I have a film degree from the University of Alabama, which is like having a degree in tropical studies from the University of Alaska. My only two true sports loves are ‘Bama and the Boston Celtics. I was a freshman when Shaun Alexander was a senior, so he will always be my favorite player. Before I made the switch to sports, I worked exclusively in rock radio for 18 years. I used to write and host a podcast about the Disney theme parks.
When I was 11, I was at a basketball camp at the University of South Alabama where Charles Barkley showed up for a day and did a Q&A. I saw him tell another 11-year-old to “quit being a pain in the ass.” I own as many shirts with the Golden Girls on them as I do the Alabama logo. My favorite episode of the Golden Girls is the one where Blanche dreams her husband faked his death.
Amanda Gifford – ESPN
I am a proud graduate of Penn State where I have a bachelor’s of journalism degree and also a bachelor’s of science in elementary education. I started working in radio when I was 16 years old at a very small station in upstate NY where I did everything — morning news in the summer, commercial voice overs, ran the board for NASCAR races…everything…but when I went to college I thought I wanted a “normal” schedule for my career.
Always having a love for working with kids, I started in college as an education major. About halfway through my sophomore year I got some sense in my head and decided I really wanted to work in sports. I was too far in to my education classes to just change majors, so I added the journalism major and graduated with both degrees in 4 ½ years. I have never used my teaching degree because I came to ESPN right after college, but it is always a good backup plan!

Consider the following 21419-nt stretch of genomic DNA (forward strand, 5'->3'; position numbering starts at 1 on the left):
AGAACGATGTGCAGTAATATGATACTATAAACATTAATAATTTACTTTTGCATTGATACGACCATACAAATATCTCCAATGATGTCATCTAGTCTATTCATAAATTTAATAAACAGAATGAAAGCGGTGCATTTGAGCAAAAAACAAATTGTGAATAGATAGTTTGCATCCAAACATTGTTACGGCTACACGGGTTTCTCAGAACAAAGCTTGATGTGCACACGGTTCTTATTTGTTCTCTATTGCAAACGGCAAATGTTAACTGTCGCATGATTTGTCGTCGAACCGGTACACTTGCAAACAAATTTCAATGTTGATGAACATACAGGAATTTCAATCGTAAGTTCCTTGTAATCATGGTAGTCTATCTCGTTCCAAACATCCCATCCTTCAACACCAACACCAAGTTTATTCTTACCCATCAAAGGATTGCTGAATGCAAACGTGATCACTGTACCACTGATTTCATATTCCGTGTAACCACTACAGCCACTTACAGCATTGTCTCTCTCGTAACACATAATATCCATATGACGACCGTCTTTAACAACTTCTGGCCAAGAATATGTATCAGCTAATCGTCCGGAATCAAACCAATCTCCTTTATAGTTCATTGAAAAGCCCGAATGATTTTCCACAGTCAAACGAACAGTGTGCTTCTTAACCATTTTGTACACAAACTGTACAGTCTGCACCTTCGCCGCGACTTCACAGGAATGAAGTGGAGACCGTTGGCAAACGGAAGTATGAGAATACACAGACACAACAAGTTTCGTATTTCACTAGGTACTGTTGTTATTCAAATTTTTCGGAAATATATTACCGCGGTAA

Brian Long – XTRA Sports 1360, San Diego
I am originally from Kansas City so I am cursed with being a long-suffering Chiefs fan. As a teenager I began playing the drums and ultimately dreamed of being a professional musician. However, I figured out rather quickly there are “real musicians,” then there was me. I moved to Palm Springs in 1997 and took up playing golf. Today, I play the drums like a golfer and golf like a drummer.
Traug Keller – ESPN
I have another job — been chairman of Mustard Seed for over a decade now. It’s near and dear to my heart, started by a priest friend of mine from Boston College. You can get a sense of the org at mustardseed.com.
John Ireland – ESPN LA 710
I can sing any song from The Sound of Music (either the male or female part). I can name at least one dive restaurant in any US major city, from Boston to San Diego. I’m convinced that the all-time Lakers team could beat any All-Star team you could assemble from all of the other 29 teams combined. Magic and Kobe at guards, Kareem at center, Elgin Baylor and LeBron at forwards. The bench would include Wilt Chamberlin, Shaq, Jerry West, James Worthy, Karl Malone, Gail Goodrich, Jamaal Wilkes and Bob McAdoo.